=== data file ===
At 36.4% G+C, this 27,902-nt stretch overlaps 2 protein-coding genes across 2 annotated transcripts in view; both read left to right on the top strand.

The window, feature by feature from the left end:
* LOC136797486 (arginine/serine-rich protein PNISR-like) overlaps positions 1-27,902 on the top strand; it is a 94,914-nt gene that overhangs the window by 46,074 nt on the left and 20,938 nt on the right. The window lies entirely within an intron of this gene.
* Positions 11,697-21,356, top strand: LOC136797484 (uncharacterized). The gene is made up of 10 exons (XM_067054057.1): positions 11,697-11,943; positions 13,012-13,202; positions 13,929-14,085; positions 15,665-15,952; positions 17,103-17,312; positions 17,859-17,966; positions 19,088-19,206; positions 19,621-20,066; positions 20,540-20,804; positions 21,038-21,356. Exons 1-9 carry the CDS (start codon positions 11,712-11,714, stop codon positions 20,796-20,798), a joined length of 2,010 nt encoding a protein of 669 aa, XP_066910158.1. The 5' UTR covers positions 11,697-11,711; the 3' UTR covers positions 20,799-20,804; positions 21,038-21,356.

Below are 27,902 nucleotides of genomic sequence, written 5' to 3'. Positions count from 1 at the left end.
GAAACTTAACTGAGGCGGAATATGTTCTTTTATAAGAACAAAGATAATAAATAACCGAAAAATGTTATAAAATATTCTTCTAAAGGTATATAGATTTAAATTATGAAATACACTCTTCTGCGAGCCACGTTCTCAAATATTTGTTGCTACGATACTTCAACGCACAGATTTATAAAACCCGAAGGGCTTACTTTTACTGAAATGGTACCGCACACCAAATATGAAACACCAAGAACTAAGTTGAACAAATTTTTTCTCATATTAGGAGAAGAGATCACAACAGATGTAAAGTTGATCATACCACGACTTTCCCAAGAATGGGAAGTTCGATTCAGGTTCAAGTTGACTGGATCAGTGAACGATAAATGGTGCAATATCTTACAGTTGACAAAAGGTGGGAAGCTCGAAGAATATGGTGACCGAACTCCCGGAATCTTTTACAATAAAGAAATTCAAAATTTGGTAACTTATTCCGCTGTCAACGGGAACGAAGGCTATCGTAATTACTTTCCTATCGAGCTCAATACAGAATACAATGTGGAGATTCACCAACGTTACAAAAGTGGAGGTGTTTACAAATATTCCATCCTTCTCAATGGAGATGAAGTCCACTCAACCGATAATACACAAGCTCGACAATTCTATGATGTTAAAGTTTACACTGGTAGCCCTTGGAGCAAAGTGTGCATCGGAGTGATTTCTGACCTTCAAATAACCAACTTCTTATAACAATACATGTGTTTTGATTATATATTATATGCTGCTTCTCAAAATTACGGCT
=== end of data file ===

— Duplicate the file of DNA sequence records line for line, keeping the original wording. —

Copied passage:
At 36.4% G+C, this 27,902-nt stretch overlaps 2 protein-coding genes across 2 annotated transcripts in view; both read left to right on the top strand.

The window, feature by feature from the left end:
* LOC136797486 (arginine/serine-rich protein PNISR-like) overlaps positions 1-27,902 on the top strand; it is a 94,914-nt gene that overhangs the window by 46,074 nt on the left and 20,938 nt on the right. The window lies entirely within an intron of this gene.
* Positions 11,697-21,356, top strand: LOC136797484 (uncharacterized). The gene is made up of 10 exons (XM_067054057.1): positions 11,697-11,943; positions 13,012-13,202; positions 13,929-14,085; positions 15,665-15,952; positions 17,103-17,312; positions 17,859-17,966; positions 19,088-19,206; positions 19,621-20,066; positions 20,540-20,804; positions 21,038-21,356. Exons 1-9 carry the CDS (start codon positions 11,712-11,714, stop codon positions 20,796-20,798), a joined length of 2,010 nt encoding a protein of 669 aa, XP_066910158.1. The 5' UTR covers positions 11,697-11,711; the 3' UTR covers positions 20,799-20,804; positions 21,038-21,356.

Below are 27,902 nucleotides of genomic sequence, written 5' to 3'. Positions count from 1 at the left end.
GAAACTTAACTGAGGCGGAATATGTTCTTTTATAAGAACAAAGATAATAAATAACCGAAAAATGTTATAAAATATTCTTCTAAAGGTATATAGATTTAAATTATGAAATACACTCTTCTGCGAGCCACGTTCTCAAATATTTGTTGCTACGATACTTCAACGCACAGATTTATAAAACCCGAAGGGCTTACTTTTACTGAAATGGTACCGCACACCAAATATGAAACACCAAGAACTAAGTTGAACAAATTTTTTCTCATATTAGGAGAAGAGATCACAACAGATGTAAAGTTGATCATACCACGACTTTCCCAAGAATGGGAAGTTCGATTCAGGTTCAAGTTGACTGGATCAGTGAACGATAAATGGTGCAATATCTTACAGTTGACAAAAGGTGGGAAGCTCGAAGAATATGGTGACCGAACTCCCGGAATCTTTTACAATAAAGAAATTCAAAATTTGGTAACTTATTCCGCTGTCAACGGGAACGAAGGCTATCGTAATTACTTTCCTATCGAGCTCAATACAGAATACAATGTGGAGATTCACCAACGTTACAAAAGTGGAGGTGTTTACAAATATTCCATCCTTCTCAATGGAGATGAAGTCCACTCAACCGATAATACACAAGCTCGACAATTCTATGATGTTAAAGTTTACACTGGTAGCCCTTGGAGCAAAGTGTGCATCGGAGTGATTTCTGACCTTCAAATAACCAACTTCTTATAACAATACATGTGTTTTGATTATATATTATATGCTGCTTCTCAAAATTACGGCT